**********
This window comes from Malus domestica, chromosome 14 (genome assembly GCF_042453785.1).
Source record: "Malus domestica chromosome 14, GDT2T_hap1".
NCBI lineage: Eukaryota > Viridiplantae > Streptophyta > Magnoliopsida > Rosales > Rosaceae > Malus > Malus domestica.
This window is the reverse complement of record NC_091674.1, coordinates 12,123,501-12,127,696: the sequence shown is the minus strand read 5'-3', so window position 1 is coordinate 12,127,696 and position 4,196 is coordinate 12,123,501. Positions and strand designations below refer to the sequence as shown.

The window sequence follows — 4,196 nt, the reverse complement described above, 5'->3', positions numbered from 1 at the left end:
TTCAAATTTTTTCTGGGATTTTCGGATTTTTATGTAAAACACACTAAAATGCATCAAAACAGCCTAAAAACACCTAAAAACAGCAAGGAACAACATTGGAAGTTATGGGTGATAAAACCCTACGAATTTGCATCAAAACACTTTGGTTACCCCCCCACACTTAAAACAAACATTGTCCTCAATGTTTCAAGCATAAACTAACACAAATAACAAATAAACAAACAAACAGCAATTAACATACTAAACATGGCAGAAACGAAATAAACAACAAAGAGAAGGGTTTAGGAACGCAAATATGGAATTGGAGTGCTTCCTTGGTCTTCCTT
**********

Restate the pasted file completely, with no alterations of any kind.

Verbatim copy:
This window comes from Malus domestica, chromosome 14 (genome assembly GCF_042453785.1).
Source record: "Malus domestica chromosome 14, GDT2T_hap1".
NCBI lineage: Eukaryota > Viridiplantae > Streptophyta > Magnoliopsida > Rosales > Rosaceae > Malus > Malus domestica.
This window is the reverse complement of record NC_091674.1, coordinates 12,123,501-12,127,696: the sequence shown is the minus strand read 5'-3', so window position 1 is coordinate 12,127,696 and position 4,196 is coordinate 12,123,501. Positions and strand designations below refer to the sequence as shown.

The window sequence follows — 4,196 nt, the reverse complement described above, 5'->3', positions numbered from 1 at the left end:
TTCAAATTTTTTCTGGGATTTTCGGATTTTTATGTAAAACACACTAAAATGCATCAAAACAGCCTAAAAACACCTAAAAACAGCAAGGAACAACATTGGAAGTTATGGGTGATAAAACCCTACGAATTTGCATCAAAACACTTTGGTTACCCCCCCACACTTAAAACAAACATTGTCCTCAATGTTTCAAGCATAAACTAACACAAATAACAAATAAACAAACAAACAGCAATTAACATACTAAACATGGCAGAAACGAAATAAACAACAAAGAGAAGGGTTTAGGAACGCAAATATGGAATTGGAGTGCTTCCTTGGTCTTCCTT